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Sunday, February 17, 2013
Canada unveils team for para-alpine world champs in La Molina, Spain
Image: Canada unveils team for para-alpine world champs in La Molina, Spain

CALGARY, ALTA. (FEB. 17, 2013) — Four former world champions will lead the charge for Canada at the International Paralympic Committee Alpine Skiing World Championships this week in La Molina, Spain.

One of team Canada’s most decorated racers, visually-impaired skier Viviane Forest, will be competing in her first world championships in four years, while veteran Chris Williamson is looking for redemption at the same event where he suffered an injury that left him sidelined for two years. Williamson and Forest were crowned men’s and women’s world super-G champions in 2009 in Korea, and both are hoping to return to worlds with a vengeance.

The experienced duo headlines a team of 11 of the country’s best para-alpine athletes that includes two other former world champions, sit-skiers Josh Dueck and Kimberly Joines – who won the men’s and women’s downhill in 2009 – in addition to a group of talented young up-and-coming athletes like brothers Mac and Billy Joe Marcoux. Members of the Canadian team will be competing in five events at La Molina: downhill, super-G, slalom, giant slalom, and super-combined, from Feb. 18-27.

“We’ve all been training hard and working hard,” Williamson said of the team’s preparation for world championships. “I think if we stay positive and relaxed we can do well as a country.”

Two years ago at the world championships in Sestriere, Italy, Canada brought home six medals, most of which were bronze. 

“We were really looking for a gold medal. All week we were hoping to get the national anthem playing. That was our goal,” said para-alpine World Cup coach Sven Pouliot. “I think this year we have some athletes who could make that happen if everything holds together.”

One man striving hard for the podium is Williamson, from Toronto, Ont., who will be racing with guide Robin Fémy of Mont-Tremblant, Que. The world championships hold special significance for the veteran racer, because he was injured at the 2011 event in Sestriere, Italy. After medaling in four events and with just one run left to go in downhill, Williamson took a warm-up run and fell, breaking his wrist and tearing his anterior cruciate ligament (ACL). A win in downhill at the world championships has so far eluded Williamson, who said it would be “a dream to hold the world championship title in downhill.”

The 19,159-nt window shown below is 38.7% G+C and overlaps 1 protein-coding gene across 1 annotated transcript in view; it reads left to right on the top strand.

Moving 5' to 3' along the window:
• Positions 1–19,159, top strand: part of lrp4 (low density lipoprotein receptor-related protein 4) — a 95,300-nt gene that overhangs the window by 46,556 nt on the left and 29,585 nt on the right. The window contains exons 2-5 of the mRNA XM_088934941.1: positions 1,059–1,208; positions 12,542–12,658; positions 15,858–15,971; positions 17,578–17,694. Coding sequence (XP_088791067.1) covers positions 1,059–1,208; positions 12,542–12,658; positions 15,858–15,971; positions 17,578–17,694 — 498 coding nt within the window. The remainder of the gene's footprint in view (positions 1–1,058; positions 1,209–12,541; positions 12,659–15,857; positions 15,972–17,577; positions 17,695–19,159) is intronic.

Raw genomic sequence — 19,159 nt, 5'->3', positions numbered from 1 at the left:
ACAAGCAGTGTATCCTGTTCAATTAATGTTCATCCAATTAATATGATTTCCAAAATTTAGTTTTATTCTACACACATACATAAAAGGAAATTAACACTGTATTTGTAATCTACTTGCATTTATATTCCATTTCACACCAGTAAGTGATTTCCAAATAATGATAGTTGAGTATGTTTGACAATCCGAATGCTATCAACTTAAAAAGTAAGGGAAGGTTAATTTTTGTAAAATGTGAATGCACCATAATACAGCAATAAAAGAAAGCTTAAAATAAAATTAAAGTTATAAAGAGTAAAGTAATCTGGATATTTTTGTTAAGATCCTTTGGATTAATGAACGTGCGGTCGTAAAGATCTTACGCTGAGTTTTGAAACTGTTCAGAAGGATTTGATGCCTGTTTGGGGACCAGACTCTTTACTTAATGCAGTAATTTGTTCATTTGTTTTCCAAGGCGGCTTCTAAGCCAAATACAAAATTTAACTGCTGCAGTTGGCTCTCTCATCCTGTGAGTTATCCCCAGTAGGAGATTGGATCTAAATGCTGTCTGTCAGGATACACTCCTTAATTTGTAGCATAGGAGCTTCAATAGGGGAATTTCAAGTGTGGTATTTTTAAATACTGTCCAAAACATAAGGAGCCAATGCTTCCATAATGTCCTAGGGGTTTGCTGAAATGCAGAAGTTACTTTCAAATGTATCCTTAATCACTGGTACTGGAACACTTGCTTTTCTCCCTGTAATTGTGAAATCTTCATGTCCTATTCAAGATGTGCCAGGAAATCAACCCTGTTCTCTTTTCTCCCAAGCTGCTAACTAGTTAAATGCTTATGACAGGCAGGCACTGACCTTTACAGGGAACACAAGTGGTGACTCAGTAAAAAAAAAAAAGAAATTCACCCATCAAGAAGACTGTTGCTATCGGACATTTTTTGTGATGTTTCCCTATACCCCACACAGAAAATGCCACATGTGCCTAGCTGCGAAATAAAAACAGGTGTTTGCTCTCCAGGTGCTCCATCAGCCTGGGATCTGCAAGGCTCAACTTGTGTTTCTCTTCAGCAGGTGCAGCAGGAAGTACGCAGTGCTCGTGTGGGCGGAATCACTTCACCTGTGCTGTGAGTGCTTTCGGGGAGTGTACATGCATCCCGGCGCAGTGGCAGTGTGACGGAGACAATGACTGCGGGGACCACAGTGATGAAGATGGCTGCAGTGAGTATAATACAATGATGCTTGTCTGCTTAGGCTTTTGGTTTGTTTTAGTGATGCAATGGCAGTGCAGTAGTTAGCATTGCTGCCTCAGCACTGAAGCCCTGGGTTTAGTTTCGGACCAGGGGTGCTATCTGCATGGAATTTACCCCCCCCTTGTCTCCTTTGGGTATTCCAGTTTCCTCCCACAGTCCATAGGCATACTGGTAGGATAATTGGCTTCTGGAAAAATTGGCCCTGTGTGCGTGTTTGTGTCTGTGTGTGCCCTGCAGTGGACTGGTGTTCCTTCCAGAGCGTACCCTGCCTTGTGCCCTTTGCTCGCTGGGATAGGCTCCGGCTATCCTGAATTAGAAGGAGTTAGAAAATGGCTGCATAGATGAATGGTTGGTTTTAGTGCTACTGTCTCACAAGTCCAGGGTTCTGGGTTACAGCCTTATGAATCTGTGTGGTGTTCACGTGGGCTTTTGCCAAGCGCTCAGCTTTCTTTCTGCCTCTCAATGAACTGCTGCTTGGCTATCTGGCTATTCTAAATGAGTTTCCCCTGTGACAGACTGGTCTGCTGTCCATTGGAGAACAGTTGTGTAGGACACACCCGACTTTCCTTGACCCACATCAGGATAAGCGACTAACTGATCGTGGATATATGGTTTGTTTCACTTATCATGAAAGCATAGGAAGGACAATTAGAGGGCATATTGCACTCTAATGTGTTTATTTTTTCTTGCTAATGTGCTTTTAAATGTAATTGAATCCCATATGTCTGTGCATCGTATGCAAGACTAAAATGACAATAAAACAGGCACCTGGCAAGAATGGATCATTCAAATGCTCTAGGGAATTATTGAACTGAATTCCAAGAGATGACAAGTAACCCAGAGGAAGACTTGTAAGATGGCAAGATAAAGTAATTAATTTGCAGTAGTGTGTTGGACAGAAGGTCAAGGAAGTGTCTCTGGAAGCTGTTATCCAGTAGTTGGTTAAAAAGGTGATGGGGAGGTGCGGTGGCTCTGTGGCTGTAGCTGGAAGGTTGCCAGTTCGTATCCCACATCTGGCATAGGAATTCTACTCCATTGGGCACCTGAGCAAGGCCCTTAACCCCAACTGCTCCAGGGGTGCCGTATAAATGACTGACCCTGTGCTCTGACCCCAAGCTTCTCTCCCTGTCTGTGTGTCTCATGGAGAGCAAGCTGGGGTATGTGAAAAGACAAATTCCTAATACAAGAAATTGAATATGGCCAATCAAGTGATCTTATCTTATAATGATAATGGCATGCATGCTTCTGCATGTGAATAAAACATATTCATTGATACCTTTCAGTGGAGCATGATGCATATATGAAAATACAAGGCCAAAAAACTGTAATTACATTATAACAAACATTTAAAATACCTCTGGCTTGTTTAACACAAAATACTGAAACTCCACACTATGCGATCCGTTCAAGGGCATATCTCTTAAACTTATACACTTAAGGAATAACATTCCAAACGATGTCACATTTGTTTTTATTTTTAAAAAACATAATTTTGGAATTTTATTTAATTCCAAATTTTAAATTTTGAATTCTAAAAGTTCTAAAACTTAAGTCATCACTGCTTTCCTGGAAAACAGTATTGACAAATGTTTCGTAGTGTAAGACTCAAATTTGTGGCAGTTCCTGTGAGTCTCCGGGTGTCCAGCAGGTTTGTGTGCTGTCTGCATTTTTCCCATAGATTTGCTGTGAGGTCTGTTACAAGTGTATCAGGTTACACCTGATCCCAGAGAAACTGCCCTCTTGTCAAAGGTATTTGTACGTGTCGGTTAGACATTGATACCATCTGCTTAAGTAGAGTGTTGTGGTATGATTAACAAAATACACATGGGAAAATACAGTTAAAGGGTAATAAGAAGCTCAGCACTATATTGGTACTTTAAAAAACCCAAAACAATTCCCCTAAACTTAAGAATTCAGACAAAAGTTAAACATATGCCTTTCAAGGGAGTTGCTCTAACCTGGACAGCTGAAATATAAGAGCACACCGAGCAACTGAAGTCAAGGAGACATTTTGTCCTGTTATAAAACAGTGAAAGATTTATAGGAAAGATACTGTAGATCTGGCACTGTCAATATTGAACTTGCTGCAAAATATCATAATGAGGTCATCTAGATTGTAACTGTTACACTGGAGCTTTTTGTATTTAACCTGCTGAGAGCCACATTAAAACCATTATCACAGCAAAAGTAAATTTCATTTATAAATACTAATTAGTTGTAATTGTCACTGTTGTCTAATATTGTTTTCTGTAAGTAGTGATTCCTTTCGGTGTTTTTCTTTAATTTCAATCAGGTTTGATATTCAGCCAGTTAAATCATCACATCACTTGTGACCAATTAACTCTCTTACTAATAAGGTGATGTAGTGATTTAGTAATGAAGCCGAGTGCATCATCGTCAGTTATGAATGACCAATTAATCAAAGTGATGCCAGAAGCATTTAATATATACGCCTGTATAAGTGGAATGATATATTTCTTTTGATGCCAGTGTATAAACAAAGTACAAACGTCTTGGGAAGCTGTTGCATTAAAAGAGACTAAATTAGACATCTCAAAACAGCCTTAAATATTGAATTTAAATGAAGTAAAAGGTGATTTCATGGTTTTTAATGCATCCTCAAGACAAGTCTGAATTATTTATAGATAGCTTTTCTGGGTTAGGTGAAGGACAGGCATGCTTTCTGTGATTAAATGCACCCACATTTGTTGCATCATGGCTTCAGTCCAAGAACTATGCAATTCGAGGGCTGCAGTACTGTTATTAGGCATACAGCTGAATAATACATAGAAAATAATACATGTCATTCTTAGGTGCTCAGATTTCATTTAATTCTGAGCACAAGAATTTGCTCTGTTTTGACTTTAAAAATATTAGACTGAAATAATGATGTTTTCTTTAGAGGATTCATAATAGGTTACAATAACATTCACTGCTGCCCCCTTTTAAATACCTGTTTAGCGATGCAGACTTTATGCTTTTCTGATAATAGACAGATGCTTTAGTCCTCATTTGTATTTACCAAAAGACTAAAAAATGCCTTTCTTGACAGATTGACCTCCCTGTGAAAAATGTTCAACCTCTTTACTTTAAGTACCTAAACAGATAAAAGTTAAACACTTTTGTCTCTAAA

“I’d really like to medal in all five events,” He said. “It’s my goal to ski strong and ski the way I know I can, and the results will come with all the work I’ve done leading up to it.”

Williamson said he feels more pressure to perform at the world championships compared to a regular World Cup event, but that the added pressure also intensifies the potential buzz that comes with earning a world championship victory.

“It’s one of those events where it’s a one-day thing, but it’s a title you can carry for the rest of your life,” Williamson said. “To be able to say you’re a world champion, that you’re the best in the world – that potential definitely makes it a special event and carries a lot of weight because of it.”

Williamson returned to the World Cup circuit in January after a two-year hiatus, earning three back-to-back podium finishes in Sestriere, Italy. He also nabbed two first-place results in super-G at recent Nor-Am races in Kimberley, B.C., following a week of training in Panorama, B.C. The training session brought the team to a good place heading into world championships, Williamson said.

“I think Canada’s potential is very strong, especially on the visually-impaired side with Viviane returning and with the Marcoux brothers doing so well. I think we have a good chance. The Marcoux brothers have really come out of their shells this year and surprised a lot of people, which is good,” Williamson said, joking, “As long as they stay one step on the podium behind me, it’ll be great!”

Mac Marcoux, from Sault-Ste Marie, Ont., is making his world championship debut at just 15 years old, alongside his brother and guide, 18-year-old Billy Joe. The pair raced in their first two World Cup races in January, where they turned heads by earning three top-three finishes.

“With what Mac has shown so far, I think he is one to watch,” said para-alpine head coach Jean-Sébastien Labrie. “It’ll be interesting to see him react at a bigger event now that he’s had a World Cup race under his belt.”

The speed events are where Canada has the best chance of getting strong results, Labrie added.

“I think our program could really shine in speed. With the athletes who are racing, we could do really well,” he said. “At the same time, we haven’t raced speed events at this hill before, only technical, so it’s a bit of a question mark.”